AIS / Fisheries
Curly Leaf Pondweed Alert!
Curly leaf pondweed, a prolific invasive plant, is present in Island Lake, the mouth of the Manitowish River at Island Lake, in the Spider-Island Channel, Rice Creek where it flows into Island Lake, and in small isolated areas in Spider Lake and Stone Lake. We are very concerned about the movement of this invasive plant into the rest of the lakes in the Manitowish Chain and urge everyone to clean your boats and props. Curly leaf pondweed spreads via hard vegetative buds and fragments of vegetation, so please be careful to prevent the spread. Additionally, please let us know if you see curly leaf pondweed in any locations. It is usually found in waters 6-10 feet with a soft substrate. For more information, please contact: email@example.com
The lakes and rivers in the Township of Manitowish Waters offer many visitors and residents boating opportunities from our five public boat landings. We welcome recreationalists, but also recognize that they present the Chain with a risk of carrying aquatic invasive species (AIS) to our area on their boats from areas already affected. In 2010, curly leaf pondweed was found on Island Lake, and other aquatic invasive species are knocking on our door. AIS are invading the Northwoods waters and the costs of controlling these species are increasing every year.
Volunteers Essential to the Fight Against Aquatic Invasive Species
The Town Aquatic Invasive Species Partnership (TAISP), consisting of the Manitowish Waters Lakes Association (MWLA), the North Lakeland Discovery Center (NLDC), and the Town of Manitowish Waters (MW) undertook efforts in 2013 to prevent the introduction of and minimize the spread of aquatic invasive species (AIS) in area lakes, rivers, and wetlands. The NLDC coordinated the 2013 Aquatic Invasive Species Program with the staffing of Anne Kretschmann and Tim Dobbins with funding provided through WDNR lake management, AIS education, and AIS control grants sponsored by the NLDC and supported by the Towns of MW and Boulder Junction.
Since 2011, the Manitowish Waters Chain of Lakes was awarded several WDNR grants that will protect and enhance our lakes for generations to come! Through these grants, a consultant, Onterra LLC, is conducting in-depth lake studies to produce lake management plans for the entire chain. All of the grants received depend on a combination of local volunteer hours and cash to match the state portion of the project. The towns of MW and BJ have generously committed a portion of matching funds as a component of the grants. We strongly encourage all MWLA members to volunteer their time as match as well as this decreases the amount of matching cash-out-of-pocket funding expense.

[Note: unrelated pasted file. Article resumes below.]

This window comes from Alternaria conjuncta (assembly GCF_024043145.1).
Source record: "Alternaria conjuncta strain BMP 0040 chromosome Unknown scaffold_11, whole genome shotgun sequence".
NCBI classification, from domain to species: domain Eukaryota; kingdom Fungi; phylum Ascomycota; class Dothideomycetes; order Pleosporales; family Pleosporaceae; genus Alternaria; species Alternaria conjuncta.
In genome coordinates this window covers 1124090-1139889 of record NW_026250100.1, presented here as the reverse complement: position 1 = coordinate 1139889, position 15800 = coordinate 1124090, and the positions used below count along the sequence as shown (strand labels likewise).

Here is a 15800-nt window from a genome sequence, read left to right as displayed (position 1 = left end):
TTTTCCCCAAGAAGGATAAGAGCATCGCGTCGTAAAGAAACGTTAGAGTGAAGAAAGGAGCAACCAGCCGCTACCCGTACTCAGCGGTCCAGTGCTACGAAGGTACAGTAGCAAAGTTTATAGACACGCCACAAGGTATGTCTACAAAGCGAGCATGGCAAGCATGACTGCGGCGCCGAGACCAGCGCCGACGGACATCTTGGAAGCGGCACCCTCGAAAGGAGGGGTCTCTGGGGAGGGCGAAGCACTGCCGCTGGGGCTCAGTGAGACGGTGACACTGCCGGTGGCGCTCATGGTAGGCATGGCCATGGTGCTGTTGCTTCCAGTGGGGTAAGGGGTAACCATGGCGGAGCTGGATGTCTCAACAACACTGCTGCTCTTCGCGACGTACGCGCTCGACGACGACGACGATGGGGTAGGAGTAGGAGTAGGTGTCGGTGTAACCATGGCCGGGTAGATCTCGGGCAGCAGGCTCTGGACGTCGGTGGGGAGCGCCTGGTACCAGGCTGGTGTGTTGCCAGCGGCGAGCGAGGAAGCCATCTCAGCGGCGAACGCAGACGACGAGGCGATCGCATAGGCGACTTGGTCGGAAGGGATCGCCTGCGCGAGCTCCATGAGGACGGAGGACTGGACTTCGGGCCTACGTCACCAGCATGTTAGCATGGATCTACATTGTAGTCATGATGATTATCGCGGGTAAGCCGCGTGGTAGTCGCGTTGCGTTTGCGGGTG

- Lake Management Planning Grant “Rest Lake Management Planning Project: Phase Ia” ($38,483) sponsored by the MWLA received the highest score of all grant applications in its category in the August 2011 WDNR grant cycle.
- Aquatic Invasive Species Education, Planning, and Prevention (EPP) Grant “Manitowish Chain of Lakes Management Planning Project: Phase Ib” ($66,645) sponsored by the NLDC received the highest score of all grant applications in its category in the February 2012 WDNR grant cycle.
- Aquatic Invasive Species Early Detection and Response (EDR) Grant “Manitowish Chain of Lakes EDR Project: Phase I” ($26,621) sponsored by the NLDC for treatment of curly leaf pondweed was also awarded in the February 2012 WDNR grant cycle.
- Aquatic Invasive Species EPP Grant “Manitowish Chain of Lakes Management Planning Project: Phase IIa” ($44,922) sponsored by the NLDC was awarded in the August 2012 WDNR grant cycle. This project has multiple phases in future years to cover the entire chain and it has continued to be highly ranked in its grant application category, speaking to the state’s continued commitment for grant funding on this long-term chain project.
- Aquatic Invasive Species EPP Grant “Manitowish Chain of Lakes Management Planning Project: Phase IIb” ($44,376) sponsored by the NLDC received the highest score of all grant applications in its category in the February 2013 WDNR grant cycle
- Aquatic Invasive Species Early Detection and Response (EDR) Grant “Manitowish Chain of Lakes EDR Project: Phase II” ($26,521) sponsored by the NLDC for treatment of curly leaf pondweed was also awarded in the February 2013 WDNR grant cycle.
The North Lakeland Discovery Center is always willing to identify any potential aquatic invasive species that you may find in your lake and stream travels. Simply bring a sample by to show us, or take a photograph and email it to firstname.lastname@example.org. Our aquatic invasive species program could not succeed without the efforts of volunteers. We remain very thankful for your endless efforts and look forward to working with you in the future!